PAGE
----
However, there are still some challenges which constrain the applications of conventional 3D laser scanning. From the technical aspect, the pre-work for 3D terrestrial laser scanning such as target assignment is tedious and its quality can influence the scanning results. In addition, users need to register and process the collected 3D datasets into point clouds by using bundled software after scanning. This step is time-consuming and the quality of 3D point clouds can be impacted by manual operation errors if users are not trained to a certain level (Hong, et al., 2015). Although Simultaneous Location and Mapping (SLAM) has been proposed in recent years to overcome the defects mentioned above, but due to the technical problems such as nonlinearity and incorrect association between observation and landmark (Thomson et al., 2013). From the economic aspect, the capital expense of a high-performance 3D laser scanner and bundled software is costly, people who intend to use this technique and meanwhile have budget control will consider this inevitably.
To maintain the advantages of MLS and eliminate the barriers of conventional 3D laser scanning mentioned above, a novel indoor mobile laser scanning method is proposed. This method combines a 2D laser scanner with an IMU-GPS positioning approach to realize 3D indoor mapping. Different from the point clouds which are registered and generated from captured 3D raw datasets, this method integrates 2D scan images with the motion trajectory of the laser scanner in order to create 3D imaging for existing environments.
In this research, a SICK 2D laser scanner is used and the type is an LMS5xx LiDAR sensor that uses 905nm infrared as the light source (shown in Figure 1) (SICK AG., 2017). Compared with 3D laser scanners, it has much lighter weight and smaller size. Of course, the expense of this 2D laser scanner is also much cheaper. In addition, it has an operating range from 0-80m with high resolution and an aperture angle of 190o (view setting from -5o to 185o) (SICK AG., 2017). If the viewing window of the 2D laser scanner is kept horizontally as shown in Figure 2, the scanning field will display as Figure 3 shows.
As our research aim is to integrate 2D scan images with a trajectory acquired from IMU-GPS positioning system for 3D mapping, the viewing window of the laser scanner should be kept vertically as shown in Figure 4. Therefore, 2D scan images are presented in X and Z (or Y and Z) axes and the motion trajectory of the laser scanner is shown in Y (or X) axis.
To determine the motion trajectory of the laser scanner, an IMUGPS positioning system was proposed for this research (Stephen, et al., 2006). This positioning system consists of a strap-down IMU and a GPS module. However, GPS is not available for indoor positioning due to the signals will be obstructed by building fabrics such as walls and ceilings. Therefore, IMU was adopted in this research to predict reliable motion trajectory information and fill the vacancy of GPS signal outages (Klein, et al., 2011). Typical IMUs consist of three-axial accelerometers, three-axial gyroscopes and magnetometers. The accelerometers is used to measure the accelerations of the object in x, y and z axes and the gyroscopes are used to measure the angular rate (the rate of turn) of the object in roll, pitch and yaw axes (Stephen, et al., 2006). By integrating the acquired threeaxial accelerations, it is able to obtain the velocity of the object which the IMU is mounted on and integrating the velocity again, the displacement of the object is calculated. Magnetometers are used to prevent the orientation errors by utilizing the magnetic north as a reference (Hellmers, et al., 2014).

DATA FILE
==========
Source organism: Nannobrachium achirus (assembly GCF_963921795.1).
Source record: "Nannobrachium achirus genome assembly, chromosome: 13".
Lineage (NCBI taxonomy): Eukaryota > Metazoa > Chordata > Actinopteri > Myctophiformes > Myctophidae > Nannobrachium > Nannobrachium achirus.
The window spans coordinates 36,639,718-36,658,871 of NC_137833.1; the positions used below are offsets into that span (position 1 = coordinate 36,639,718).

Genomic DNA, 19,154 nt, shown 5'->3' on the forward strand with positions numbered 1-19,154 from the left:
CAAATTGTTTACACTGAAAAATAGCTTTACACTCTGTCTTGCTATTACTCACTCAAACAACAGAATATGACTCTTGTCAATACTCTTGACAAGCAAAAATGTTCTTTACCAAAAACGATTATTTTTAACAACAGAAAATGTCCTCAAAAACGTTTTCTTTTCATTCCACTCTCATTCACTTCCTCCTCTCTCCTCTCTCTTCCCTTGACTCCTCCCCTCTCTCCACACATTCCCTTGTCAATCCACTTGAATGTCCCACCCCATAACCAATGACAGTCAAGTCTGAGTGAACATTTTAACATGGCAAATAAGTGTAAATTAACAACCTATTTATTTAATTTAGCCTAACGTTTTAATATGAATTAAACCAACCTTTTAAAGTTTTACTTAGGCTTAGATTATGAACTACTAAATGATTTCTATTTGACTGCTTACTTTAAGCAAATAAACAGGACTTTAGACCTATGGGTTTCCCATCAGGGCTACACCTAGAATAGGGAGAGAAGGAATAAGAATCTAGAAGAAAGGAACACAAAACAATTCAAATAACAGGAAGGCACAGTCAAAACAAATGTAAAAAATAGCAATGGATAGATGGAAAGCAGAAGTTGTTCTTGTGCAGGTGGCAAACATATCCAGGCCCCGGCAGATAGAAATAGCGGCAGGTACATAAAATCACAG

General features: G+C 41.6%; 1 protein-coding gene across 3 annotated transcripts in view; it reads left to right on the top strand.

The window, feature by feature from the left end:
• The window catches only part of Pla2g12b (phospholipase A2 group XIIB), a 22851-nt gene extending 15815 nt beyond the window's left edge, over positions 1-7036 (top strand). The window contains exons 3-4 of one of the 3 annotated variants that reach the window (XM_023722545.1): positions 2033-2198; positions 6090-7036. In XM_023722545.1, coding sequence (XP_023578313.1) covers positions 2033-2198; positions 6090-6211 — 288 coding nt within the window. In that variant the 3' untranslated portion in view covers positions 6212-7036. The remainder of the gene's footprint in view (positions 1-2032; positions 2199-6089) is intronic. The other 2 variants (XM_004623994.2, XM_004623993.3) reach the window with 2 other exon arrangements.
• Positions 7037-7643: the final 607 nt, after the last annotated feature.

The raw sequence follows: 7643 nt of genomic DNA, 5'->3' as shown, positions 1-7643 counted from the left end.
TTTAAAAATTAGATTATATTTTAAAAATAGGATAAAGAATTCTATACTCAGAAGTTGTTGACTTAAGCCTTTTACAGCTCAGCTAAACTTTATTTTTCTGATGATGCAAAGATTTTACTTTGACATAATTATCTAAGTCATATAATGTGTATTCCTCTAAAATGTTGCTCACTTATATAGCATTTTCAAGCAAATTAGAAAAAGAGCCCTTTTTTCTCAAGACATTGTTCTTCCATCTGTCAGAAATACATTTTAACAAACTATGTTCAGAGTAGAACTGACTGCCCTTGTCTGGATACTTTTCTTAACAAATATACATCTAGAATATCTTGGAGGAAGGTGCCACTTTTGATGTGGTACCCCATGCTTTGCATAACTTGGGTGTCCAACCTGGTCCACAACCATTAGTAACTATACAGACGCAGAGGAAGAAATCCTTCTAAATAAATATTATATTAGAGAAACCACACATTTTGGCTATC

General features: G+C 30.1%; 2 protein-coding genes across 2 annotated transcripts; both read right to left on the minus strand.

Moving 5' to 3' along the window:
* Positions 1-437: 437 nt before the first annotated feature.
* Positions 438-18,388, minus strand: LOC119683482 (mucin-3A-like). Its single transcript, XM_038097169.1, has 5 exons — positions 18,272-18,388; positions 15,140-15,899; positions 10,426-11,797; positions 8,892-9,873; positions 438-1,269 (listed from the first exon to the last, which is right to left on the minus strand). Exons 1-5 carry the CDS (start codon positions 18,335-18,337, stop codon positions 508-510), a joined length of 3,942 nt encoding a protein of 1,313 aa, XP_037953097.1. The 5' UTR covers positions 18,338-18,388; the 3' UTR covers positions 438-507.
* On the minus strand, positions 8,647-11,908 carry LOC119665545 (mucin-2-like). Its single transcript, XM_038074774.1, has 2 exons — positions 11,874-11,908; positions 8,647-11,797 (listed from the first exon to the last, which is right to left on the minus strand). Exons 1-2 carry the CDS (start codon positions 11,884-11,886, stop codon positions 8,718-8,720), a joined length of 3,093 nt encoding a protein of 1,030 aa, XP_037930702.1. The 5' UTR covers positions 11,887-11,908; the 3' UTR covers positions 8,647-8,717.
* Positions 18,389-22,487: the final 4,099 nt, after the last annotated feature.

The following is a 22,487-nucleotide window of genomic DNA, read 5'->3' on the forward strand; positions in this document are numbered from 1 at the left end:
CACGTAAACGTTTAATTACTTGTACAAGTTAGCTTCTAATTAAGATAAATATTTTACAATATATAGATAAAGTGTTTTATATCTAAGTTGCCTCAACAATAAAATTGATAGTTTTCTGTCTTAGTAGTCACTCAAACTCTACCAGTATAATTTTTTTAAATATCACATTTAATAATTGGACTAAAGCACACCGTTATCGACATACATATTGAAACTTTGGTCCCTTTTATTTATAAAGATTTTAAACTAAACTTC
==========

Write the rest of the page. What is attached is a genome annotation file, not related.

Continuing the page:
For this research, IMU is an appropriate option due to its lowcost, small sized and low energy consuming characteristics (Klein, et al., 2011). However, it can only give accurate predictions in a short term and the errors will accumulate over time. That means the measurement accuracy cannot be guaranteed in a long-term application. Therefore, the positioning results were calibrated by using filters during the data processing.
In addition, it is also crucial to realize time synchronization between the IMU-GPS system and the laser scanner. Because each position of the motion trajectory should be mapped to the corresponding 2D scan image which is generated by laser scanner at the same time. After the synchronized scan and positioning experiment, all the collected raw data will be processed through a MATLAB-based algorithm.
During the experiment, a computer room was used as the site (shown in Figure 5). The laser scanner and IMU were mounted on a trolley (shown in Figure 6), which was driven in an approximate linear motion from north to south and east to west. Then both laser scanner and a strap-down IMU (shown in Figure 7) were connected with a laptop by wires. The laptop was used to observe the scan profile and the IMU measurements. In addition, a GPS module was also connected with the laptop in order to synchronize the setting time of laptop with GPS time (shown in Figure 8). As IMU has its own measurement time record and the laser scanner uses laptop time, it is necessary to synchronize the IMU measurement time with laser scanning time by using the common GPS time. Although the experimental site was indoor, the GPS time was maintained continuously when we moved the module and laptop from outdoors into the room.